However, it's understandable why sacrifices had to be made to keep the frame rate at 60FPS, but at some point, one has to ask if it’s worth it. Thankfully, the gameplay saves the day, and the 60FPS makes it that much better, though, it's disappointing, as this game could have been much more visually and technically impressive.
The soundtrack is great, although it's not on the level of Martin O'Donnell, it's still pleasing and fits the game's theme and style. Gun shots, bullets, Covenant and Prometheans all sound excellent. There is a lot more dialogue during combat between the enemies, which is one of those small details that add a lot to the immersion. Teammates also talk to each other during combat. Players will also hear Grunts talking a lot more smack than in a previous game that adds a laugh factor.
Halo 5: Guardians is a substantial package and does well for the series. It's much-improved over Halo 4 when it comes to level design and gameplay mechanics. Four-player co-op is great and a ton of fun when teams are full. However, the single-player won't be as engaging due to the dumb AI, and because the whole game was built around co-op in the first place.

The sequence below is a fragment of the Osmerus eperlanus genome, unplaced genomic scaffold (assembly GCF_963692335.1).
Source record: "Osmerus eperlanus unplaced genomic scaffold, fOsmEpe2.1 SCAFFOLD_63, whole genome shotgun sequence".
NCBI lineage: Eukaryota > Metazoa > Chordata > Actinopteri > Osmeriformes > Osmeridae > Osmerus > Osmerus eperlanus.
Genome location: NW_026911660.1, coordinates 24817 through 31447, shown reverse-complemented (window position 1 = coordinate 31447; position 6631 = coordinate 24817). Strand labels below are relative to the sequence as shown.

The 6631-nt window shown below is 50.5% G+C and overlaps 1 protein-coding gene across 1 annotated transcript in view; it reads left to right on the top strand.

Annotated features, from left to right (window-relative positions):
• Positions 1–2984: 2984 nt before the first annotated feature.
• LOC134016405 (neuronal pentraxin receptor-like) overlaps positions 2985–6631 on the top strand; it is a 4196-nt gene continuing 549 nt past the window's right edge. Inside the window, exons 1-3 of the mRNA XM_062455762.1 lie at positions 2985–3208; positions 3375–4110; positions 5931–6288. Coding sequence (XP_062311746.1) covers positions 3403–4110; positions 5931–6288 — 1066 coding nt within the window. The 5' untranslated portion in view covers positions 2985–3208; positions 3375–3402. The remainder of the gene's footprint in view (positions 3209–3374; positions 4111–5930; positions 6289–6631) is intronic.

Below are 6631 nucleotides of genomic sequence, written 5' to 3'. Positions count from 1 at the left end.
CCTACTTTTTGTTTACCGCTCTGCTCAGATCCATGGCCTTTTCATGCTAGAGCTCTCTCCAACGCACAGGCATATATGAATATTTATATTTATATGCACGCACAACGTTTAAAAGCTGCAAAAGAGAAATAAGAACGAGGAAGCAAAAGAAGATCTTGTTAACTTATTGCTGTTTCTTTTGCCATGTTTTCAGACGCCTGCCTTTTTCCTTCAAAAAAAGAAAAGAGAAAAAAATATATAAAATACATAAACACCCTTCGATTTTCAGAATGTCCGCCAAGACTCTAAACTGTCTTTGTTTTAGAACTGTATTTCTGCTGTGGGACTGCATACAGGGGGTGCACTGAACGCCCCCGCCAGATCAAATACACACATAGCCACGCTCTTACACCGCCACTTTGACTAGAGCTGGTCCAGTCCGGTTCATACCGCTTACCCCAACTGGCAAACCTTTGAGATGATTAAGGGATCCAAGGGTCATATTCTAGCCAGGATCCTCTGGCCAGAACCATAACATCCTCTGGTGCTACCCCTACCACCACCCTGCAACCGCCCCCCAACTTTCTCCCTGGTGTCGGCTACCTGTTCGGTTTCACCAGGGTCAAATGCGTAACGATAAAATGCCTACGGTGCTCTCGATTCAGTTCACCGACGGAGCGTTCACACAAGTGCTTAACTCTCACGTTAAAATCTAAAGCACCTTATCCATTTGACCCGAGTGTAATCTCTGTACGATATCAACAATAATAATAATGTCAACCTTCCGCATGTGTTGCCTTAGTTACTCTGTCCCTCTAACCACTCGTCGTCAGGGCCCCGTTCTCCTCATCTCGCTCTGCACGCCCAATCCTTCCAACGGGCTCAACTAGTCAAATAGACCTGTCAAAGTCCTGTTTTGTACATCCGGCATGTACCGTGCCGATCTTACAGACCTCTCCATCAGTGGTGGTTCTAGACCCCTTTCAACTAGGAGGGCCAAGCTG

The level design is superb. Being able to explore levels and find the best paths to approach enemies is great. As for the story itself, it's well-thought out it will be exciting to see where it goes next. Although, some fans of the series will be happy, upset, or have mixed feelings about it when it comes to the conclusion, and that's normal.
The biggest issues are the technical sacrifices. It should have been cleaner and not appear as pixelated to achieve the 60FPS. Unfortunately, everyone will have to accept this and take the game for what it is and enjoy the gameplay. Also, the enemies running at 30FPS at certain times is not pleasing, and it can create distractions during intense combat situations.
The multiplayer is what's going to keep this alive for years thanks to the awesome map design and gunplay. Spartan abilities also add a good twist to 1v1 fights and can get intense in the heat of battle. Warzone is a complete blast, and there is plenty of room for competitive eSports in the future of Halo 5: Guardians thanks to Arena and Breakout playlists.
Overall, Halo 5: Guardians is a good addition to the franchise and has the best gameplay in the series, and that is a bold thing to say for a franchise that's been running for 14 straight years. However, the technical sacrifices and image quality losses are a little too much this time around. Halo 5: Guardians is not game of the year material. However, it's a great game on its own. The multiplayer is addicting, and the future story can go many interesting directions that will make the fate of Halo exciting.